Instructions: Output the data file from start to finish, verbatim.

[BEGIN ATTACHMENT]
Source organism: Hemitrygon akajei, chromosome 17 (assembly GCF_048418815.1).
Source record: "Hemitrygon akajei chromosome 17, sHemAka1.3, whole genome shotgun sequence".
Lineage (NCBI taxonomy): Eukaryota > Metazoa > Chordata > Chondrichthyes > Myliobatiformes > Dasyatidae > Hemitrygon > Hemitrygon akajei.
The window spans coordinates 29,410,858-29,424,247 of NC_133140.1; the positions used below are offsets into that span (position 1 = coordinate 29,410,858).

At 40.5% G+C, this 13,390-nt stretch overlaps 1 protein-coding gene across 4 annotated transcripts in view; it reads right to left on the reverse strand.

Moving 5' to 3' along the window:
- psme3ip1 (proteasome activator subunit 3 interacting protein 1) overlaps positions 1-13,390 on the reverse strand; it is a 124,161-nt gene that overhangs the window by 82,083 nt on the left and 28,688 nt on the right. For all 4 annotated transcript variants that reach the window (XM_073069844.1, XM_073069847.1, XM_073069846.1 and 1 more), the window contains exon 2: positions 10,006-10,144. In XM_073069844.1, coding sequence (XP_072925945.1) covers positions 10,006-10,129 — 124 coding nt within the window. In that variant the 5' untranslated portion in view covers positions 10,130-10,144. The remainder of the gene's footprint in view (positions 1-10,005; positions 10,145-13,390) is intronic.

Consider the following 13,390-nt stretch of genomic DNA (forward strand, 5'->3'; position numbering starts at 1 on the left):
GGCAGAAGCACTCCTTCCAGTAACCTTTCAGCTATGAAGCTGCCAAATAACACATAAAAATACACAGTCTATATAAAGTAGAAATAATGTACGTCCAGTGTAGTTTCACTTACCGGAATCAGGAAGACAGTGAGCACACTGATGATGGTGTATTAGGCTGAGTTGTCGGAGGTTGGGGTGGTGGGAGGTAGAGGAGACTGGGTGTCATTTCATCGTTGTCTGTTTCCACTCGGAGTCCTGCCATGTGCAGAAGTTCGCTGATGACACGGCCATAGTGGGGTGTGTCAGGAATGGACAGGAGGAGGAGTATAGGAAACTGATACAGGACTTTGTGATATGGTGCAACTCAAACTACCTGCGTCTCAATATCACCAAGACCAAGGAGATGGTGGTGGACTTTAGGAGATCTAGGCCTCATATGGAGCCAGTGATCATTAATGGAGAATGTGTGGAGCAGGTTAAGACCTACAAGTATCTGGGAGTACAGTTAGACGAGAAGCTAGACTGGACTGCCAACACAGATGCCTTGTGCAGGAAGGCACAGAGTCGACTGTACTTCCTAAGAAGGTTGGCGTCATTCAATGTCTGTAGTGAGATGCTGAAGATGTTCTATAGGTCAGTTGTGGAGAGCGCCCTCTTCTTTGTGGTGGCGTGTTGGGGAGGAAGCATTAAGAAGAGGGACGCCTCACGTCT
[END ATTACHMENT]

Source organism: Hemitrygon akajei, chromosome 17 (assembly GCF_048418815.1).
Source record: "Hemitrygon akajei chromosome 17, sHemAka1.3, whole genome shotgun sequence".
Lineage (NCBI taxonomy): Eukaryota > Metazoa > Chordata > Chondrichthyes > Myliobatiformes > Dasyatidae > Hemitrygon > Hemitrygon akajei.
The window spans coordinates 29,410,858-29,424,247 of NC_133140.1; the positions used below are offsets into that span (position 1 = coordinate 29,410,858).

At 40.5% G+C, this 13,390-nt stretch overlaps 1 protein-coding gene across 4 annotated transcripts in view; it reads right to left on the reverse strand.

Moving 5' to 3' along the window:
- psme3ip1 (proteasome activator subunit 3 interacting protein 1) overlaps positions 1-13,390 on the reverse strand; it is a 124,161-nt gene that overhangs the window by 82,083 nt on the left and 28,688 nt on the right. For all 4 annotated transcript variants that reach the window (XM_073069844.1, XM_073069847.1, XM_073069846.1 and 1 more), the window contains exon 2: positions 10,006-10,144. In XM_073069844.1, coding sequence (XP_072925945.1) covers positions 10,006-10,129 — 124 coding nt within the window. In that variant the 5' untranslated portion in view covers positions 10,130-10,144. The remainder of the gene's footprint in view (positions 1-10,005; positions 10,145-13,390) is intronic.

Consider the following 13,390-nt stretch of genomic DNA (forward strand, 5'->3'; position numbering starts at 1 on the left):
GGCAGAAGCACTCCTTCCAGTAACCTTTCAGCTATGAAGCTGCCAAATAACACATAAAAATACACAGTCTATATAAAGTAGAAATAATGTACGTCCAGTGTAGTTTCACTTACCGGAATCAGGAAGACAGTGAGCACACTGATGATGGTGTATTAGGCTGAGTTGTCGGAGGTTGGGGTGGTGGGAGGTAGAGGAGACTGGGTGTCATTTCATCGTTGTCTGTTTCCACTCGGAGTCCTGCCATGTGCAGAAGTTCGCTGATGACACGGCCATAGTGGGGTGTGTCAGGAATGGACAGGAGGAGGAGTATAGGAAACTGATACAGGACTTTGTGATATGGTGCAACTCAAACTACCTGCGTCTCAATATCACCAAGACCAAGGAGATGGTGGTGGACTTTAGGAGATCTAGGCCTCATATGGAGCCAGTGATCATTAATGGAGAATGTGTGGAGCAGGTTAAGACCTACAAGTATCTGGGAGTACAGTTAGACGAGAAGCTAGACTGGACTGCCAACACAGATGCCTTGTGCAGGAAGGCACAGAGTCGACTGTACTTCCTAAGAAGGTTGGCGTCATTCAATGTCTGTAGTGAGATGCTGAAGATGTTCTATAGGTCAGTTGTGGAGAGCGCCCTCTTCTTTGTGGTGGCGTGTTGGGGAGGAAGCATTAAGAAGAGGGACGCCTCACGTCT